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I've got two tables that are a 1 to 1 relation.

Table A has an id column, and table B includes foreign key A_id to table A, and a nullable value column. I have a composite index on [value, A_id] on table B, and I'm running the following query:

SELECT B.A_id FROM B JOIN A ON B.A_id = A.id WHERE B.value IS NULL LIMIT 1000;

First of all, I understand the JOIN doesn't seem to serve a purpose here, I'm just illustrating the problem. In reality I need to select one other column from table A. If I get rid of the join, the query is instant.

There are 10 million rows in table B. This query takes more than 50 seconds to run. Yet the explain plan shows that table B is being accessed first, and is using the composite index. "Extra" shows "Using where; Using index". "Rows" shows almost 5 million rows.

What's going on here, and why doesn't the LIMIT cause this to run as nearly as quickly as without the join?

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    What indexes do you have? Show us the definition of both tables and the whole EXPLAIN output. – ypercubeᵀᴹ Sep 1 '16 at 19:27
  • Please provide SHOW CREATE TABLE. There is one useful "covering index" and one less useful. – Rick James Sep 3 '16 at 0:24
  • "I understand the JOIN doesn't seem to serve a purpose here". No. Even adding one column to the SELECT can completely change the EXPLAIN. Let's see the real query. – Rick James Sep 3 '16 at 0:27
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Even if both tables have the appropriate indexes on A.id and A_id you still may need an index on B.value to get decent performance. I've reformatted your query for readability.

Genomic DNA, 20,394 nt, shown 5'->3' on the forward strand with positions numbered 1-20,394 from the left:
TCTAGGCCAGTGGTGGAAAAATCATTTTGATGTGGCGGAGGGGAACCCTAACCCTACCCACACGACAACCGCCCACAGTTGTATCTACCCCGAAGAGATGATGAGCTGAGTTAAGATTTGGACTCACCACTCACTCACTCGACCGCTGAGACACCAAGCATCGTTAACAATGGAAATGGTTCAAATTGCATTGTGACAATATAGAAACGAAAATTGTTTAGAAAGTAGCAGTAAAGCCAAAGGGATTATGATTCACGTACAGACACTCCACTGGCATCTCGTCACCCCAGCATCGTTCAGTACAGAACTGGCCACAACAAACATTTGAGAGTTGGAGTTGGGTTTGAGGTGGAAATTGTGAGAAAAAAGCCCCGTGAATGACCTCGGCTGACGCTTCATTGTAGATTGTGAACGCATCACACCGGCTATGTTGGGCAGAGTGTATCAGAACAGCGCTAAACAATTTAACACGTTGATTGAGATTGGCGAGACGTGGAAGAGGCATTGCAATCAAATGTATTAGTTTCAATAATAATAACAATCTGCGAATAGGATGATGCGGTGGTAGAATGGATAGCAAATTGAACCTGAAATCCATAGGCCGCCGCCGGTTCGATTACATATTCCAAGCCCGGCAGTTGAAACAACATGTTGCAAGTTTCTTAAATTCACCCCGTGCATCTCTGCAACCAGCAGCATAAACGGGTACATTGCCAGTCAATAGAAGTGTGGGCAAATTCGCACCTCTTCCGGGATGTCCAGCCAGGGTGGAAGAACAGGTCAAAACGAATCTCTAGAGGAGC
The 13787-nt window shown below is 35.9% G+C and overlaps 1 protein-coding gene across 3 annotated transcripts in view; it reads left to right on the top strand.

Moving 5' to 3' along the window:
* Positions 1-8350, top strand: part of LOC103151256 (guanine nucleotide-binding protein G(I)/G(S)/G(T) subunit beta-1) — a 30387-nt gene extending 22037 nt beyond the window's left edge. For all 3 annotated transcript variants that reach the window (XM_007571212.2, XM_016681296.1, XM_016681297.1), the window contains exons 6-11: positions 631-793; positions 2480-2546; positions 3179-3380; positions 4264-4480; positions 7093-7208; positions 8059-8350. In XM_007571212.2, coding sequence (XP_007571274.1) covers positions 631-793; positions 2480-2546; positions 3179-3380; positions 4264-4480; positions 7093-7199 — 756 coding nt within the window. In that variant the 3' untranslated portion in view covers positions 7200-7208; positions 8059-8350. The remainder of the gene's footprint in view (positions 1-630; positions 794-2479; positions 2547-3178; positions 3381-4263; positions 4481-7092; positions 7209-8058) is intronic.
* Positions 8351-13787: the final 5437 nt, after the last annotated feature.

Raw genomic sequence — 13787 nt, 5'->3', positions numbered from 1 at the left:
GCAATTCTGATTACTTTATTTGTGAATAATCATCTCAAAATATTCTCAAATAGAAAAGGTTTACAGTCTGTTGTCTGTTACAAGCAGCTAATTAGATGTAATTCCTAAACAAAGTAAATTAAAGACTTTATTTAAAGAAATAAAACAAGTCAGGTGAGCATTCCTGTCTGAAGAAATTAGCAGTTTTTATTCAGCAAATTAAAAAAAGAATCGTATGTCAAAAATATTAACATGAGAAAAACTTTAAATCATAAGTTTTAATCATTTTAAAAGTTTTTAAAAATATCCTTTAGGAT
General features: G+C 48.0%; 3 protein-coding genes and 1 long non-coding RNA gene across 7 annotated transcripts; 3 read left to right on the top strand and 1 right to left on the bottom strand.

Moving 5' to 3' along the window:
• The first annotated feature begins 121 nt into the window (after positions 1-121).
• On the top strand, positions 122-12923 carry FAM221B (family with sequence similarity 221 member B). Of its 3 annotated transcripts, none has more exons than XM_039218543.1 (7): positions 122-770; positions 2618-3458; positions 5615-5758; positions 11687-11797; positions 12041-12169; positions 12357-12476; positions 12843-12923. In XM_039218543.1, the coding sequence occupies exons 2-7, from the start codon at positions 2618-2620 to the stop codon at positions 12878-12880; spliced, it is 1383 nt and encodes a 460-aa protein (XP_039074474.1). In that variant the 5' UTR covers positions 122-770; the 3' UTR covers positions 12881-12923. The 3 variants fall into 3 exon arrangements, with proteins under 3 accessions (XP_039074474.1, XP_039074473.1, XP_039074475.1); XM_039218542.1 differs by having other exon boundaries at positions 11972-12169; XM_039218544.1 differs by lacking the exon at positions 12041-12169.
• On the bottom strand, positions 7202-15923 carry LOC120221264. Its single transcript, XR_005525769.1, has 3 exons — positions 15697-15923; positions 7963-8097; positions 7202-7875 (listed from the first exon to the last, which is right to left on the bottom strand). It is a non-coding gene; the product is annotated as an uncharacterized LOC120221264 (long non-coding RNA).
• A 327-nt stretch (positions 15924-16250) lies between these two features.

SELECT  B.A_id 
FROM    B 
JOIN    A 
ON      B.A_id = A.id 
WHERE   B.value IS NULL 
LIMIT   1000;

It appears that A_id is a foreign key for a many to one relationship from B to A. If that is the case we don't need to reference table A as A_id will be NOT NULL if the tables would join.

SELECT  B.A_id 
FROM    B 
WHERE   B.value IS NULL 
AND     A_id IS NOT NULL
LIMIT   1000;

If B.value is rarely NULL you may not 1000 records in B that where B.value is NULL. You can count the records, but not get a distribution of the records with the query.

SELECT  COUNT(1) 
FROM    B 
WHERE   B.value IS NULL;

An index on B.value would likely speed up the query. A limit of 1000 is significantly larger than I have used on a production system. Try the query with smaller limits like 1, 2, 5, 10, 20, 50 or 100.

Problems with query performance are best investigated with an EXPLAIN PLAN of the query. This will tell you how the database is executing the query. I've seen the optimizer choose rather strange plans, usually providing better performance than the plan I expected. Rarely, the optimizer will choose a really bad plan. Without the right indexes and statistics, the optimizer may not be able to generate a plan the performs well.

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